Neal Morgan Chats

Posted by Miss Ess, October 20, 2009 02:13pm | Post a Comment
Drummer Neal Morgan's bold, multi-layered record, To the Breathing World, with songs created from vocals and drums only, comes out today, October 20! An entire album consisting of drums and vocals may sound simple, but Neal has created something that's complex, layered and not short on melody to boot!

You may know Neal from his status as a member of the Ys Street Band -- he was on the road with Joanna Newsom for Ys playing drums and singing backing vocals. His first solo release is something new and creative to behold -- the tracks are kind of like tiny symphonies of vocal layering, and the lyrics often reference the natural surroundings Neal grew up around in his hometown of Nevada City/Grass Valley.

Read on for our chat about the creative crock pot that is Nevada City, his new album, touring with Joanna Newsom, and more, and check out Neal's other chat with our own, ever-so-witty Job O Brother; the two are long time friends.

neal morgan to the breathing world

Miss Ess: How did you pick up playing the drums? What is it that drew you to them so strongly?

Neal Morgan: I began playing when I was 9; my dad had a cover band called Sons of Boogie that would practice in the garage. I think I must have sat down at the drumkit and something clicked. I can't say why I was drawn strongly -- I was a cautious kind of kid, so maybe banging on drums was a good contrast. I don't know.
neal morgan
ME: Who are your favorite drummers?

NM: Two close friends of mine stand out:

Zach Hill - he's mind-blowingly exciting as a drummer, of course, but he's an endlessly inspiring artist. No one works harder and very few people have the kind of dedication and commitment to really exploring what's possible in musical expression in the way Zach does.

John Niekrasz - of all the incredible drummers in Portland, I feel like I have the most to learn from John. He's in my favorite Portland band, Why I Must Be Careful, who I try to play with as much as I can.

ME: This record is a gutsy idea -- what made you want to create a drum and voice album?

NM: That's all I do artistically. Drumming and singing is what I love. That's how I want to express myself. So, it's the most natural record in the world for me to make. I guess, like everyone else, I always wanted to make a record that was mine; where it felt like my own territory. It took a while for me to realize that this was the kind of music-making -- and the kind of record -- that would be that for me. It had to be exclusively drumming and singing, it just took a long time for me to see it. Once I got a glimpse that this would be possible, it was the most freeing experience I've ever felt. This is a special debut for me.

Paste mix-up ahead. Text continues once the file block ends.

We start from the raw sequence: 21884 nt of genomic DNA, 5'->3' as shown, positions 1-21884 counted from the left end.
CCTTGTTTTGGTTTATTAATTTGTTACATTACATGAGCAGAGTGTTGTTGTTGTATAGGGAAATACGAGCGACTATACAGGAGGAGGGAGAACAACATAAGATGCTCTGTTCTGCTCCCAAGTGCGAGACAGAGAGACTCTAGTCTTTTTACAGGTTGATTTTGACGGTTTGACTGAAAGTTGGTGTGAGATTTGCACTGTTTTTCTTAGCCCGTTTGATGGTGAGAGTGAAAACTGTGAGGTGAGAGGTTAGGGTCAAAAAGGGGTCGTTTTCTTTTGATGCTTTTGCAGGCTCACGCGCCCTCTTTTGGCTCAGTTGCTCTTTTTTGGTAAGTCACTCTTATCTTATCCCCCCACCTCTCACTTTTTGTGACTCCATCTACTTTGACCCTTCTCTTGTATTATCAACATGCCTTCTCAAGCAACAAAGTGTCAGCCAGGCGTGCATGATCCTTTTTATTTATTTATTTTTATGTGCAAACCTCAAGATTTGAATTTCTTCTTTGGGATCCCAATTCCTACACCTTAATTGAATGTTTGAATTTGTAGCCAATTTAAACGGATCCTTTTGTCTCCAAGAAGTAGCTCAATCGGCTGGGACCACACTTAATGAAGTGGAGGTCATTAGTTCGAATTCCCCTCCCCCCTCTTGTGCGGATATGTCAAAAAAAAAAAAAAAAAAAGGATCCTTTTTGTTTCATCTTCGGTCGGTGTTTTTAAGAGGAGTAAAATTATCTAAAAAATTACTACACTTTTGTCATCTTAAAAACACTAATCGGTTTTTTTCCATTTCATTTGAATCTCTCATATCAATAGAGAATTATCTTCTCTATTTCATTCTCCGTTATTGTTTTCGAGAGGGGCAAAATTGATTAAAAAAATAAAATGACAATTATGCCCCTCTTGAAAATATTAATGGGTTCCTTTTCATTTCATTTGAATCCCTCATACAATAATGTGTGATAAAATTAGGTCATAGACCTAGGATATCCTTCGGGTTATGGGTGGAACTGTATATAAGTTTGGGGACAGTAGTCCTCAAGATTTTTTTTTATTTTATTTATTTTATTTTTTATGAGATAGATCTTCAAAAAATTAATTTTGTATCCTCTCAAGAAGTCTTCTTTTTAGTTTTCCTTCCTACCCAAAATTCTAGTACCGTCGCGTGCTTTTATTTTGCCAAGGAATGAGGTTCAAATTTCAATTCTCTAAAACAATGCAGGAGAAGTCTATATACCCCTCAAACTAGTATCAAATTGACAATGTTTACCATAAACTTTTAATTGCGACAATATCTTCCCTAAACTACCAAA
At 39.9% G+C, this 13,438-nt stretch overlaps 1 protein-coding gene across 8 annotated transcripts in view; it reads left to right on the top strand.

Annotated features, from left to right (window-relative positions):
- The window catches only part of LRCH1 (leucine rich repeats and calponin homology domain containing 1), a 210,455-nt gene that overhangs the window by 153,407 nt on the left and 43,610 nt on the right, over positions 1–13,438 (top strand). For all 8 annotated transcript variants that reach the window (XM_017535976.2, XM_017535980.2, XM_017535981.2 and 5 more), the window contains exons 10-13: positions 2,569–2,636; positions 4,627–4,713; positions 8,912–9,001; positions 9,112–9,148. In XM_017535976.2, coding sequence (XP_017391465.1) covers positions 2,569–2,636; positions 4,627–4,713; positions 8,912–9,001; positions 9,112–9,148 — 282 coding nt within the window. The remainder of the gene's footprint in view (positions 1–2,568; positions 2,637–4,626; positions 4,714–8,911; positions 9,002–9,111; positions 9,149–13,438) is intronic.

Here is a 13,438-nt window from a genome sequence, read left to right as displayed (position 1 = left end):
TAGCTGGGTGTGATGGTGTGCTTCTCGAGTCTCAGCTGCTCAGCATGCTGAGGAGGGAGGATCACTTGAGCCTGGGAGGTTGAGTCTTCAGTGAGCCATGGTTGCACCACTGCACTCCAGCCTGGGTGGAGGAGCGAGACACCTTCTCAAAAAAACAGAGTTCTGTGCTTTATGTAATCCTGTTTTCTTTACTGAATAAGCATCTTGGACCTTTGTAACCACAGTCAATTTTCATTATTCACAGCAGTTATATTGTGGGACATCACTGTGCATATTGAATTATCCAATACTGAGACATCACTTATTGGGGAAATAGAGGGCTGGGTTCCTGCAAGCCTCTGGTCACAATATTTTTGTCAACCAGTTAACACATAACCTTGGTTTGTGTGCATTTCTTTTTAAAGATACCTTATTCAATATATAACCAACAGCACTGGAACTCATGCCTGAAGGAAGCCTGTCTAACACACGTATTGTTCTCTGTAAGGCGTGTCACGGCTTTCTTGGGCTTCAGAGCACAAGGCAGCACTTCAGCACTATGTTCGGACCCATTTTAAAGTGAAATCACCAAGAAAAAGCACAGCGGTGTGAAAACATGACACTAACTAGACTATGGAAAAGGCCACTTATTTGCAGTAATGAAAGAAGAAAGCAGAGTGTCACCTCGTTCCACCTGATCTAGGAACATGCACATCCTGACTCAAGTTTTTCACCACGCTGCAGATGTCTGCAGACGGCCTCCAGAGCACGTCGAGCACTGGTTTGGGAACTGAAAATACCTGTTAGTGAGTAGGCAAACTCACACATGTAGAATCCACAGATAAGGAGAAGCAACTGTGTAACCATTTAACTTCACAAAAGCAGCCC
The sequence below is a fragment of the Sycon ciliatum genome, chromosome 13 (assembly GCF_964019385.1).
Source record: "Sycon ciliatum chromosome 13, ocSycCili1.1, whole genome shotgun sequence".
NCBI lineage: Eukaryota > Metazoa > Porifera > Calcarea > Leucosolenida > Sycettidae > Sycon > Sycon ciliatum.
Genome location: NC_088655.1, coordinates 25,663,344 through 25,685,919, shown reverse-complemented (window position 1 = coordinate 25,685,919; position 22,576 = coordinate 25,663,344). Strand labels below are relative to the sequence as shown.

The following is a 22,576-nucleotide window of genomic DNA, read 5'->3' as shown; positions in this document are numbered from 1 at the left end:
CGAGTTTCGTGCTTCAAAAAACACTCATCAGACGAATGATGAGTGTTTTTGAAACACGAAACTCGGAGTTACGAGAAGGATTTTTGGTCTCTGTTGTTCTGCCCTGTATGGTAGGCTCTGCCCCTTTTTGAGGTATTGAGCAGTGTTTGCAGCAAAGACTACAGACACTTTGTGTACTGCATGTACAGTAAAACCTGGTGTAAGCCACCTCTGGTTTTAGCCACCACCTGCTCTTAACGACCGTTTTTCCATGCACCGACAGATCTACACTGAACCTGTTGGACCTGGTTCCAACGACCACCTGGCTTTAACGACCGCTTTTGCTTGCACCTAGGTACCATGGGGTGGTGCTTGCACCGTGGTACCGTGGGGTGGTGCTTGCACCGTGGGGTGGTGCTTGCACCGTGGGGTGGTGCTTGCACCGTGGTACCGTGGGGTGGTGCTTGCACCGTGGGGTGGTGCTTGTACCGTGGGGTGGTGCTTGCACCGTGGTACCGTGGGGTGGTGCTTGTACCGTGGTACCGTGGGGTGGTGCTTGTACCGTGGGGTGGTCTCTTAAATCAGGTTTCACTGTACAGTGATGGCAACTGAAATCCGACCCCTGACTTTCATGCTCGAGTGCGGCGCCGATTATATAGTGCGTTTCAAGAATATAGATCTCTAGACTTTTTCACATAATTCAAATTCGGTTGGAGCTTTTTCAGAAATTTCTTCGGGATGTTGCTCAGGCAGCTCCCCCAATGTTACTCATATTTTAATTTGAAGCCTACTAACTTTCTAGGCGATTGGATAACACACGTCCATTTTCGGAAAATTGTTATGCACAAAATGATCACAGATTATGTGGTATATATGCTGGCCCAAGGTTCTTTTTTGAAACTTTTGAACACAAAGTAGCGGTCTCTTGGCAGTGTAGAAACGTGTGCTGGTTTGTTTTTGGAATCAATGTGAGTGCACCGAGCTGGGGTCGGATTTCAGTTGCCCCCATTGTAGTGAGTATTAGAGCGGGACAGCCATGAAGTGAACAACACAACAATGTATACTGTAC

ME: When and how did you begin writing these songs?

NM: In early 2007, I was making recordings back home in Grass Valley in between Joanna tours that were almost entirely drumming and singing, just hints of other instruments. Then Joanna opened two shows for Bjork in May. I hadn't listened to Bjork's music beforeneal morgan, so I got all her albums and fell in love. I had very selective hearing with those records, because of where my head was regarding my own music, so I heard her music almost solely for the interplay between the percussion and her voice. Her albums gave me confidence. Then in June, I opened a show for Marnie Stern just singing from behind the drumkit for the first time. By July I was writing "Love Me World."

How did you make the arrangements? Were they all there in your mind, with all their many parts, waiting to get out?

No, not at all. The vast majority of the performances you hear on this record are first-take first impulses. I built and sculpted those impulses and re-recorded accordingly as the piece took shape and revealed where it wanted to go. It was almost like I remember paintings being made when I was making visual art: start somewhere, add something, gauge what that does to the whole and the other things around it -- subtract, add, push, pull, etc.